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Optics and Spin Photonics of Metallic Nanostructures Jean-Yves Bigot

Institut de Physique et Chimie des Matriaux de Strasbourg

Universit de Strasbourg - CNRS -

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1. The static optical and magneto-optical properties of metallic nanoparticles


1.1 The response function of metals to an optical excitation : intraband and interband transitions, transverse dielectric function of metals. Scattering of light by small metallic particles : theory of Mie, the effective medium response, surface plasmons. 1.2 General motivations, Magneto-optics of metals : Kerr and Faraday magneto-optical responses; Superparamagnetism of nanoparticles : Nel and Brown models

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Seoul - 2009 - Jean-Yves Bigot - Winter_school_IPCMS-QMMRC

Lycurgus Cup (Roman period : 4th century) exhibited at the British Museum.

Reflection

Transmission

Glass containing Au and Ag nanoparticles


Seoul - 2009 - Jean-Yves Bigot - Winter_school_IPCMS-QMMRC

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Gold and silver salts were used in medieval times to color glass used in church windows. For example, silver particles were used to stain glass yellow, while gold particles were used to stain glass red.

Rose window from Strasbourg Cathedral (15 m diameter)

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Seoul - 2009 - Jean-Yves Bigot - Winter_school_IPCMS-QMMRC

Au nanoparticles as agent for high contrast imaging


planar X-ray imaging: Kidneys in live mouse 60 minutes after intravenous injection
Au nanoparticles Iodine contrast medium

Ureter : 100 nm

70 mm

Courtesy : www.nanoprobes.com
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Nanoparticles as catalysts for controlling reactions


Optimizing chemical reactions over an energy barrier Energy
Without catalyst

Au

Reactants

with catalyst

Products

Au nanoparticle on oxide substrate. CO and CO2 molecules react on the surface of the nanoparticle

Generalized reaction coordinate

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Seoul - 2009 - Jean-Yves Bigot - Winter_school_IPCMS-QMMRC

Self organization of nanoparticles


What is the effect of 2D and 3D self-organization on optical and magneto-optical properties ?

Electron microscopy image : mono-layer of self organized cobalt nanoparticules Fourier transform : hexagonal order

3D supra crystals of Cobalt nano-particules

Collaboration : LM2N - Universit Pierre et Marie Curie Paris ; (I. Lisiecki, C. Petit, M.-P. Pilni)
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Seoul - 2009 - Jean-Yves Bigot - Winter_school_IPCMS-QMMRC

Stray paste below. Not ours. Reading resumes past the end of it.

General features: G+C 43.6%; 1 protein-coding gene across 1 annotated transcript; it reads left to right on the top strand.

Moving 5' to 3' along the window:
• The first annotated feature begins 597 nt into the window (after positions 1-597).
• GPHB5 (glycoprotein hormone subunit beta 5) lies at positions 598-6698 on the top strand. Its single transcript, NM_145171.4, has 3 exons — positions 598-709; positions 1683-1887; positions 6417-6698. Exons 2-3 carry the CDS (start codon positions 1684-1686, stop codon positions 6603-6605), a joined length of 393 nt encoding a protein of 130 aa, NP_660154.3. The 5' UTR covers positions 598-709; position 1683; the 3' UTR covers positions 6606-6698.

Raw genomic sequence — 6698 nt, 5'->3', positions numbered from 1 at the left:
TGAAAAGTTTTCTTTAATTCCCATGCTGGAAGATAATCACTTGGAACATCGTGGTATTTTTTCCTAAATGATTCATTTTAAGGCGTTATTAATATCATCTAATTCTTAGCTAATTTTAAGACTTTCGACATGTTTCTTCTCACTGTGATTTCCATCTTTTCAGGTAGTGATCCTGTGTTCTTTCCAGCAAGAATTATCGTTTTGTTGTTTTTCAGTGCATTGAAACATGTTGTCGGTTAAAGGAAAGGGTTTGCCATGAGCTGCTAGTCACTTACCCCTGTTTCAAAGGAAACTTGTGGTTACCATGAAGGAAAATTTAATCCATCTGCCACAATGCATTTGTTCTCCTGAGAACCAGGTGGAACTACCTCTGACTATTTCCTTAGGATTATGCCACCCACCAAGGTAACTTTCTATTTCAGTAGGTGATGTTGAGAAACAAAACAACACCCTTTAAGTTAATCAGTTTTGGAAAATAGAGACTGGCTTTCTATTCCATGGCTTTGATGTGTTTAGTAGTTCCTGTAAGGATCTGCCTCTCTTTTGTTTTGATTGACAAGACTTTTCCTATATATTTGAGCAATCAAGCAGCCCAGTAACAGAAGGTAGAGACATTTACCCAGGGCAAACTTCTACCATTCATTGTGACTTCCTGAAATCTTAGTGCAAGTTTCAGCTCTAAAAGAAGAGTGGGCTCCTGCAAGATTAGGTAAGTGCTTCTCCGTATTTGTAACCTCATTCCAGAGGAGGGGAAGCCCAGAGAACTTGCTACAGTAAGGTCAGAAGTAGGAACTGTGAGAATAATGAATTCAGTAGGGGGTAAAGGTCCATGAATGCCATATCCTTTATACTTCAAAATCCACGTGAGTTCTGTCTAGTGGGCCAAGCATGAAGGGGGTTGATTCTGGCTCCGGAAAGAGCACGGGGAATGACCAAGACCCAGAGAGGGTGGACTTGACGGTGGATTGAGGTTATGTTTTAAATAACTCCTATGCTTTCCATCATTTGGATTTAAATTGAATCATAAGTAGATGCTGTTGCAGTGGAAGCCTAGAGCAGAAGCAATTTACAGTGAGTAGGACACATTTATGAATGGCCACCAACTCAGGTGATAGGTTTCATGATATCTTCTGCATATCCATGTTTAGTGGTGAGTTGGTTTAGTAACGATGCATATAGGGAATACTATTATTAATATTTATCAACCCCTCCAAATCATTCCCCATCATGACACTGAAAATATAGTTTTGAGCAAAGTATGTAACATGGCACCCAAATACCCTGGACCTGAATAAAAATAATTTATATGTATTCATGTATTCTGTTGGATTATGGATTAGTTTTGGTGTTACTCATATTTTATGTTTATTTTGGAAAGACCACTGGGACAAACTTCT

A historical note about Nanosciences

Faraday was the first to report what later came to be called metallic nanoparticles. In 1847 he discovered that the optical properties of gold colloids differed from those of the corresponding bulk metal. This was probably the first reported observation of the effects of size, and might be considered to be the birth of nanoscience

M PC

Seoul - 2009 - Jean-Yves Bigot - Winter_school_IPCMS-QMMRC

1. The static optical and magneto-optical properties of metallic nanoparticles


1.1 The response function of metals to an optical excitation : intraband and interband transitions, transverse dielectric function of metals. Scattering of light by small metallic particles : theory of Mie, the effective medium response, surface plasmons. 1.2 General motivations, Magneto-optics of metals : Kerr and Faraday magneto-optical responses; Superparamagnetism of nanoparticles : Nel and Brown models

M PC

Seoul - 2009 - Jean-Yves Bigot - Winter_school_IPCMS-QMMRC

Intuitive approach to the response function of metallic nanoparticles


Consider N nanoparticles in an external electric field E, with a dielectric function . It is an effective medium with dielectric function eff

-P

Then the polarization Pind, induced in the medium and the local field Eloc are:

ind,

Eloc

+ + + +

Pind = ( eff 0 ) E ; E loc

( 0 ) E Pind = 3N 0 ( + 2 0 ) loc

Pind = 0E + 3 0

The effective dielectric function eff is given by :

( 0 ) eff = 0 + 3N 0 ( + 2 0 )
y s n e d l a i t p O c

Resonance if :

e ( ) = 2 0

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When does the condition for resonance occur ? and what is its effect on the optical properties ?

e ( ) = 2 0

For metals : () and Re() < 0 . Example Drude model of electrons:


Consider n electrons of mass m in an external field Ecos(t)

d x dx m 2 + m = eE dt dt

P = nex

(polarization)

D( ) P( ) metal ( ) = = 1 + 4 E ( ) E ( )
2 p

4ne 2 1 metal ( ) = 1 = 1 m ( + i ) ( + i )

2 p

4ne 2 = m

p : Volume
Plasmon resonance

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for metals (1/) = ~10-14 s, so typically for h ~ 2 eV (wavelength ~ 600 nm) : 22 >> 1
2 p e ( ) 1 2
2 2 p p m ( ) 3 = 3

10

Absorption of nanoparticles
absorption (a.u.)

5 0

2 1
0 2 4 6 8

1.0

surface plasmon resonance

0.5

- 20 -5
-10

= p
10 12